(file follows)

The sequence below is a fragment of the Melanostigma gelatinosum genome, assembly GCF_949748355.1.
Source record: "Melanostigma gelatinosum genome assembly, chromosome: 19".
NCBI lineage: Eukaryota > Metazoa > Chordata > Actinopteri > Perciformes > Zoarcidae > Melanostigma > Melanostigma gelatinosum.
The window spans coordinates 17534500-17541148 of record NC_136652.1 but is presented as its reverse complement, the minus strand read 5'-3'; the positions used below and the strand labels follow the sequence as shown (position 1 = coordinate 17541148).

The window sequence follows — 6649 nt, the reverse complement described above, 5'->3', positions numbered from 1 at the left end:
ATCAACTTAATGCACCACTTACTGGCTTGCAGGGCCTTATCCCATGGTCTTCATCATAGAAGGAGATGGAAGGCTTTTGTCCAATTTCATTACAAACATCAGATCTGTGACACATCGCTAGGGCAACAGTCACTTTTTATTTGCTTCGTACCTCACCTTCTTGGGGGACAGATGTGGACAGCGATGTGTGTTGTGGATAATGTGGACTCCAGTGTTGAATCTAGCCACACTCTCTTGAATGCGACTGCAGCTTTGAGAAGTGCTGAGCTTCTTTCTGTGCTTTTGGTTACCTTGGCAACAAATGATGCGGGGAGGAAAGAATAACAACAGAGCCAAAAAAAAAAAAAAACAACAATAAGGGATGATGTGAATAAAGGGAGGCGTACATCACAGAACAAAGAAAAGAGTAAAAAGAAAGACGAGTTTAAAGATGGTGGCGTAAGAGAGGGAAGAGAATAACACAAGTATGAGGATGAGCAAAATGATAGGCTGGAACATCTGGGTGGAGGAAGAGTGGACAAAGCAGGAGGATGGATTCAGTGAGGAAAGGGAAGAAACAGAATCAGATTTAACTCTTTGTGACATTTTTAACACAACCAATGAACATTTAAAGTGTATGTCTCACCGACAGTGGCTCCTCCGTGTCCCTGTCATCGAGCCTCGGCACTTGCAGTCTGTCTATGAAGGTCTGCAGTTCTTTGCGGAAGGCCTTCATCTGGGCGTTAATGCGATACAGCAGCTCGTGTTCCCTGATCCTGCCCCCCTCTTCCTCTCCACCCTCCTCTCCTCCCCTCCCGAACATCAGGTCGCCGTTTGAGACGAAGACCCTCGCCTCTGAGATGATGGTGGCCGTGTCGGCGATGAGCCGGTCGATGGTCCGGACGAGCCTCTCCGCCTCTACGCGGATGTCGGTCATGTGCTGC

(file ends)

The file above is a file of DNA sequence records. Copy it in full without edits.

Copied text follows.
The sequence below is a fragment of the Melanostigma gelatinosum genome, assembly GCF_949748355.1.
Source record: "Melanostigma gelatinosum genome assembly, chromosome: 19".
NCBI lineage: Eukaryota > Metazoa > Chordata > Actinopteri > Perciformes > Zoarcidae > Melanostigma > Melanostigma gelatinosum.
The window spans coordinates 17534500-17541148 of record NC_136652.1 but is presented as its reverse complement, the minus strand read 5'-3'; the positions used below and the strand labels follow the sequence as shown (position 1 = coordinate 17541148).

The window sequence follows — 6649 nt, the reverse complement described above, 5'->3', positions numbered from 1 at the left end:
ATCAACTTAATGCACCACTTACTGGCTTGCAGGGCCTTATCCCATGGTCTTCATCATAGAAGGAGATGGAAGGCTTTTGTCCAATTTCATTACAAACATCAGATCTGTGACACATCGCTAGGGCAACAGTCACTTTTTATTTGCTTCGTACCTCACCTTCTTGGGGGACAGATGTGGACAGCGATGTGTGTTGTGGATAATGTGGACTCCAGTGTTGAATCTAGCCACACTCTCTTGAATGCGACTGCAGCTTTGAGAAGTGCTGAGCTTCTTTCTGTGCTTTTGGTTACCTTGGCAACAAATGATGCGGGGAGGAAAGAATAACAACAGAGCCAAAAAAAAAAAAAAACAACAATAAGGGATGATGTGAATAAAGGGAGGCGTACATCACAGAACAAAGAAAAGAGTAAAAAGAAAGACGAGTTTAAAGATGGTGGCGTAAGAGAGGGAAGAGAATAACACAAGTATGAGGATGAGCAAAATGATAGGCTGGAACATCTGGGTGGAGGAAGAGTGGACAAAGCAGGAGGATGGATTCAGTGAGGAAAGGGAAGAAACAGAATCAGATTTAACTCTTTGTGACATTTTTAACACAACCAATGAACATTTAAAGTGTATGTCTCACCGACAGTGGCTCCTCCGTGTCCCTGTCATCGAGCCTCGGCACTTGCAGTCTGTCTATGAAGGTCTGCAGTTCTTTGCGGAAGGCCTTCATCTGGGCGTTAATGCGATACAGCAGCTCGTGTTCCCTGATCCTGCCCCCCTCTTCCTCTCCACCCTCCTCTCCTCCCCTCCCGAACATCAGGTCGCCGTTTGAGACGAAGACCCTCGCCTCTGAGATGATGGTGGCCGTGTCGGCGATGAGCCGGTCGATGGTCCGGACGAGCCTCTCCGCCTCTACGCGGATGTCGGTCATGTGCTGC